7 Critical Steps To A Strong ERP Strategy

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Success is rarely an accident. Results are always better when you’ve laid the proper groundwork. And a major investment in infrastructure like an ERP system demands careful strategic planning. Going into an ERP decision without adequate preparation can mean budget overruns, missed targets, or even a failed implementation.

The reality is that, despite best efforts, most ERP projects fail to deliver on the defined outcomes. As projects progress and get “managed,” time and budget goals can push aside the central objectives.

We’ve identified seven critical factors to keep you on track and to ensure a successful ERP initiative.

ERP

1 -Prioritize industry best practices

First, in order to drive the right outcomes, prioritize industry best practices and ensure compliance with all business and regulatory requirements.

You’re the expert in your business and industry. Select the partner who knows ERP in your industry best. You don’t want a  jack-of-all-trades. You want a specialist who knows ERP and your industry requirements better than anybody, who will ensure that you’re compliant, future-proofed, and ready to succeed.

ERP has a long lifetime and your choice of partner will set the limits of your manufacturing operation for years to come. You need to work with an ERP firm that has seen all of the potential pitfalls and knows how to navigate around them.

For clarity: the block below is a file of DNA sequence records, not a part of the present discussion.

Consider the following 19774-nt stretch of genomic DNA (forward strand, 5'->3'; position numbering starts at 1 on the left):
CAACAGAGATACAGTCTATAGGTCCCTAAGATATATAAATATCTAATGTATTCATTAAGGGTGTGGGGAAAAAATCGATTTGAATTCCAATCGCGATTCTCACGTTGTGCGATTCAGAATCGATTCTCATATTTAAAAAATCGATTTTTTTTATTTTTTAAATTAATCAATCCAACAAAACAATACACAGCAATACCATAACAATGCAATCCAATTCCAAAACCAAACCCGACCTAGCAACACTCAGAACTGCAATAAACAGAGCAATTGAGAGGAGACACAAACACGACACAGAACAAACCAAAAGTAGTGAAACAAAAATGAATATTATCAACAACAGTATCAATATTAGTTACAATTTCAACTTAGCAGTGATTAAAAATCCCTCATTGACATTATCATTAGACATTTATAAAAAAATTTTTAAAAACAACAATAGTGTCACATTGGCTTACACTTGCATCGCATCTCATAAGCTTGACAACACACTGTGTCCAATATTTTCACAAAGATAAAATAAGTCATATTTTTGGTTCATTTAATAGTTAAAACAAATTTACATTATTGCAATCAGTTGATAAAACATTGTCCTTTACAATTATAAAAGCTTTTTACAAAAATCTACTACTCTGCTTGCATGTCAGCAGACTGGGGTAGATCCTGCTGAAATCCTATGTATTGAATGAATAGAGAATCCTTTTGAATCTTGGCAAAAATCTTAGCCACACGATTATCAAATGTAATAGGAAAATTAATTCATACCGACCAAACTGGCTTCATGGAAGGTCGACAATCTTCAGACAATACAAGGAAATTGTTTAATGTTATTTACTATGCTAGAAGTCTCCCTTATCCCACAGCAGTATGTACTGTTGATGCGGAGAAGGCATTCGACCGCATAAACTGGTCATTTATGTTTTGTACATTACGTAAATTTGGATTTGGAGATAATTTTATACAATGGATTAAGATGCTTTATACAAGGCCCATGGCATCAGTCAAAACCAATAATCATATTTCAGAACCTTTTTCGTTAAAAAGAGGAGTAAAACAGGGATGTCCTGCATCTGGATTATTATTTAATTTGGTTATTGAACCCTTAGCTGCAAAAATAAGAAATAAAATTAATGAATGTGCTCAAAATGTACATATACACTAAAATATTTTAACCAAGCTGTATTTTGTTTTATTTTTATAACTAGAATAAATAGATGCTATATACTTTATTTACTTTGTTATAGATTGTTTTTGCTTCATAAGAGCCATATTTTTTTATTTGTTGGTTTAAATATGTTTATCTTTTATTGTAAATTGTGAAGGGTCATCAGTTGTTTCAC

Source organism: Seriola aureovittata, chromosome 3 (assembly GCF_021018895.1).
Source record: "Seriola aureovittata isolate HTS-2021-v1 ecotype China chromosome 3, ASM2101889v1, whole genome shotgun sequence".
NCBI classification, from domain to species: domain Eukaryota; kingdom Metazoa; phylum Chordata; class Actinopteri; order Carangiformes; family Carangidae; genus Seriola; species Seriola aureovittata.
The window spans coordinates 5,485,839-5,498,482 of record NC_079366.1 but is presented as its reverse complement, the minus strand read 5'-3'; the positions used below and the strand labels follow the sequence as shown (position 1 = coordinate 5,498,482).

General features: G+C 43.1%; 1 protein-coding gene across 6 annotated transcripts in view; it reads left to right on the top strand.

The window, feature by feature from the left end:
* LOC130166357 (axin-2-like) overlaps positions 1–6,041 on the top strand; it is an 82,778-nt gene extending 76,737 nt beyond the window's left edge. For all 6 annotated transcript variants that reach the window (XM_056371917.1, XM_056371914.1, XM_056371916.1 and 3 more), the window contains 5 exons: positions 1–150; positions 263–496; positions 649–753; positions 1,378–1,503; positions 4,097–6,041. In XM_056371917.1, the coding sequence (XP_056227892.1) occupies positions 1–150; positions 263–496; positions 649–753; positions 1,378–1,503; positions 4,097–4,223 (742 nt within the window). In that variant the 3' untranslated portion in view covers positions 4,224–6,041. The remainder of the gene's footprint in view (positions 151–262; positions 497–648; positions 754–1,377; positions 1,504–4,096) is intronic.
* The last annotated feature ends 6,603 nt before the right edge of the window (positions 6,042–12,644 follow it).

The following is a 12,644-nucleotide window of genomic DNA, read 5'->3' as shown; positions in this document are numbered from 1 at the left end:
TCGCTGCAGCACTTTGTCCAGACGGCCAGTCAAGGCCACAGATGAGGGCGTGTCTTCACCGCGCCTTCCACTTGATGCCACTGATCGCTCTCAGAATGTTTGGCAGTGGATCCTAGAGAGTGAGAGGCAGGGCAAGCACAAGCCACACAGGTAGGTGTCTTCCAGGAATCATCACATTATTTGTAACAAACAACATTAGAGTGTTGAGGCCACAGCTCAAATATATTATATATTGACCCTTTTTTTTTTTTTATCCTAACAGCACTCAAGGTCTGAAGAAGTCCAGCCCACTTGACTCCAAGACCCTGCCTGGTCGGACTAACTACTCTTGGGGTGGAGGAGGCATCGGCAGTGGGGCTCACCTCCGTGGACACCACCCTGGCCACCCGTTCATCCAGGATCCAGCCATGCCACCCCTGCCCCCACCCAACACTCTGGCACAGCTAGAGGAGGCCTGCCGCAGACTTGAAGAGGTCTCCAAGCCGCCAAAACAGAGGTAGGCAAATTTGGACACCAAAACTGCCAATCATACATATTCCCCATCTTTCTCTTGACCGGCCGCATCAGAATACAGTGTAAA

2 -Assemble a crack implementation team

Success demands the best and brightest. The selection and project teams need to be made up of people who not only have the right knowledge, vision, and focus but who are also willing and able to drive change. Every person in the group needs to bring value. The team also needs to be empowered to take ownership of decisions, managed through good project governance and controls.

Since ERP transitions are once-per-career events for most, don’t count on your team members to have specific ERP implementation experience. To get to great, you have to bridge any knowledge gaps. Take advantage of the expertise of your ERP partner to fill in any gaps that can make a difference in the transformation of your business.

3- Start with compelling business drivers